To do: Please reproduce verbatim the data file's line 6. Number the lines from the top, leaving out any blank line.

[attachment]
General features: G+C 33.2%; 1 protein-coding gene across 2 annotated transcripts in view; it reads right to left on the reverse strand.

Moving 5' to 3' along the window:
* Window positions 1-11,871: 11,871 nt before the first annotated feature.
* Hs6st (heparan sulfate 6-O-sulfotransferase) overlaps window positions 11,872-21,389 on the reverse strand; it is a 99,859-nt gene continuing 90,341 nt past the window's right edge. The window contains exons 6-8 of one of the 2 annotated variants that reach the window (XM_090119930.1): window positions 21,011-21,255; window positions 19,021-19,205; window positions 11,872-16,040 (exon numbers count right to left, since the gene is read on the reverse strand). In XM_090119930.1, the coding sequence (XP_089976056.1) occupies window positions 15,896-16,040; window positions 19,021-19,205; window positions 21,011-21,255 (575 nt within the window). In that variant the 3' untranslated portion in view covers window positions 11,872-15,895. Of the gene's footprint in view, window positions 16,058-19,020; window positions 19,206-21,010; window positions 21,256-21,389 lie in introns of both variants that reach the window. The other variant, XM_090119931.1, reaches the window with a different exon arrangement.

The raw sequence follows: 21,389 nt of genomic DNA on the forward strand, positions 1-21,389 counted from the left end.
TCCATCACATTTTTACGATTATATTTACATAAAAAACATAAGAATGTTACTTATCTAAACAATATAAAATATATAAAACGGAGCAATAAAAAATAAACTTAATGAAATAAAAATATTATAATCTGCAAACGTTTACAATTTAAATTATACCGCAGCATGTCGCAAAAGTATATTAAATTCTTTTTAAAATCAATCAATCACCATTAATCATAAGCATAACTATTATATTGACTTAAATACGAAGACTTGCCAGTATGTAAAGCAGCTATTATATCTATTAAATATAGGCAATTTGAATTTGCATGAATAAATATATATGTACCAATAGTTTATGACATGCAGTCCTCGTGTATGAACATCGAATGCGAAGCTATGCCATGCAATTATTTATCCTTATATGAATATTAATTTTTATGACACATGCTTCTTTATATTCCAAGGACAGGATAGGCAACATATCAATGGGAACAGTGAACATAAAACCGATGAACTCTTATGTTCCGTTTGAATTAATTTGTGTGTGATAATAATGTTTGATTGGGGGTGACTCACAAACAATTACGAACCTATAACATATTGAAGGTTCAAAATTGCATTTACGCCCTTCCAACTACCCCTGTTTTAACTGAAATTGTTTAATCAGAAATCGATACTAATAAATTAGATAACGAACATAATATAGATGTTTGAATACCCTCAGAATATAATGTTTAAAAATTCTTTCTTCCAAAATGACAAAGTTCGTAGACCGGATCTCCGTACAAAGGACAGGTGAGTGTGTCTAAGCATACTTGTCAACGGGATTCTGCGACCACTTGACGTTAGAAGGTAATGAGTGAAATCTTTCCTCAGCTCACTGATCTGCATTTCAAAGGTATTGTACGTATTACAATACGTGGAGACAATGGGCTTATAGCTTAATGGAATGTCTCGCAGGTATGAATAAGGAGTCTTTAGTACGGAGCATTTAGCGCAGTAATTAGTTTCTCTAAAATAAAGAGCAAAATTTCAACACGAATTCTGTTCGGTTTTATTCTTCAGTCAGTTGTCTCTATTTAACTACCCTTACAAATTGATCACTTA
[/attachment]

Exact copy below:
TCCATCACATTTTTACGATTATATTTACATAAAAAACATAAGAATGTTACTTATCTAAACAATATAAAATATATAAAACGGAGCAATAAAAAATAAACTTAATGAAATAAAAATATTATAATCTGCAAACGTTTACAATTTAAATTATACCGCAGCATGTCGCAAAAGTATATTAAATTCTTTTTAAAATCAATCAATCACCATTAATCATAAGCATAACTATTATATTGACTTAAATACGAAGACTTGCCAGTATGTAAAGCAGCTATTATATCTATTAAATATAGGCAATTTGAATTTGCATGAATAAATATATATGTACCAATAGTTTATGACATGCAGTCCTCGTGTATGAACATCGAATGCGAAGCTATGCCATGCAATTATTTATCCTTATATGAATATTAATTTTTATGACACATGCTTCTTTATATTCCAAGGACAGGATAGGCAACATATCAATGGGAACAGTGAACATAAAACCGATGAACTCTTATGTTCCGTTTGAATTAATTTGTGTGTGATAATAATGTTTGATTGGGGGTGACTCACAAACAATTACGAACCTATAACATATTGAAGGTTCAAAATTGCATTTACGCCCTTCCAACTACCCCTGTTTTAACTGAAATTGTTTAATCAGAAATCGATACTAATAAATTAGATAACGAACATAATATAGATGTTTGAATACCCTCAGAATATAATGTTTAAAAATTCTTTCTTCCAAAATGACAAAGTTCGTAGACCGGATCTCCGTACAAAGGACAGGTGAGTGTGTCTAAGCATACTTGTCAACGGGATTCTGCGACCACTTGACGTTAGAAGGTAATGAGTGAAATCTTTCCTCAGCTCACTGATCTGCATTTCAAAGGTATTGTACGTATTACAATACGTGGAGACAATGGGCTTATAGCTTAATGGAATGTCTCGCAGGTATGAATAAGGAGTCTTTAGTACGGAGCATTTAGCGCAGTAATTAGTTTCTCTAAAATAAAGAGCAAAATTTCAACACGAATTCTGTTCGGTTTTATTCTTCAGTCAGTTGTCTCTATTTAACTACCCTTACAAATTGATCACTTA